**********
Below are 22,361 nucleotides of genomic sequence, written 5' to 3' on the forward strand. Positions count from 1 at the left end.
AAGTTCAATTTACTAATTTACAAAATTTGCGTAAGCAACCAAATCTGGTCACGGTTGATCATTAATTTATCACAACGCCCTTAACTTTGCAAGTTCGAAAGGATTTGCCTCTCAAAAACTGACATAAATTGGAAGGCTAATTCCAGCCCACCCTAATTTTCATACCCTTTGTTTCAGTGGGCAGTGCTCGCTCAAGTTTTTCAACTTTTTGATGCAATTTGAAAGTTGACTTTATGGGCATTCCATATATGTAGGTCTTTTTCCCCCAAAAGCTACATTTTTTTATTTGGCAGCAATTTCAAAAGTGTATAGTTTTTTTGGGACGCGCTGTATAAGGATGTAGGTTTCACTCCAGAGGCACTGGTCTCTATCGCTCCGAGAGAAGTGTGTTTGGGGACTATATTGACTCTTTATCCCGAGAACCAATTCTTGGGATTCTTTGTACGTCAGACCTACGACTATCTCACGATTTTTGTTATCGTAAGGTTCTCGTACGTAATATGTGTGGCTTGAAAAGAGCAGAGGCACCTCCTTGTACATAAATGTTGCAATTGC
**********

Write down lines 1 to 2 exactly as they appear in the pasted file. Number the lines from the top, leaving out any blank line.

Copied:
Below are 22,361 nucleotides of genomic sequence, written 5' to 3' on the forward strand. Positions count from 1 at the left end.
AAGTTCAATTTACTAATTTACAAAATTTGCGTAAGCAACCAAATCTGGTCACGGTTGATCATTAATTTATCACAACGCCCTTAACTTTGCAAGTTCGAAAGGATTTGCCTCTCAAAAACTGACATAAATTGGAAGGCTAATTCCAGCCCACCCTAATTTTCATACCCTTTGTTTCAGTGGGCAGTGCTCGCTCAAGTTTTTCAACTTTTTGATGCAATTTGAAAGTTGACTTTATGGGCATTCCATATATGTAGGTCTTTTTCCCCCAAAAGCTACATTTTTTTATTTGGCAGCAATTTCAAAAGTGTATAGTTTTTTTGGGACGCGCTGTATAAGGATGTAGGTTTCACTCCAGAGGCACTGGTCTCTATCGCTCCGAGAGAAGTGTGTTTGGGGACTATATTGACTCTTTATCCCGAGAACCAATTCTTGGGATTCTTTGTACGTCAGACCTACGACTATCTCACGATTTTTGTTATCGTAAGGTTCTCGTACGTAATATGTGTGGCTTGAAAAGAGCAGAGGCACCTCCTTGTACATAAATGTTGCAATTGC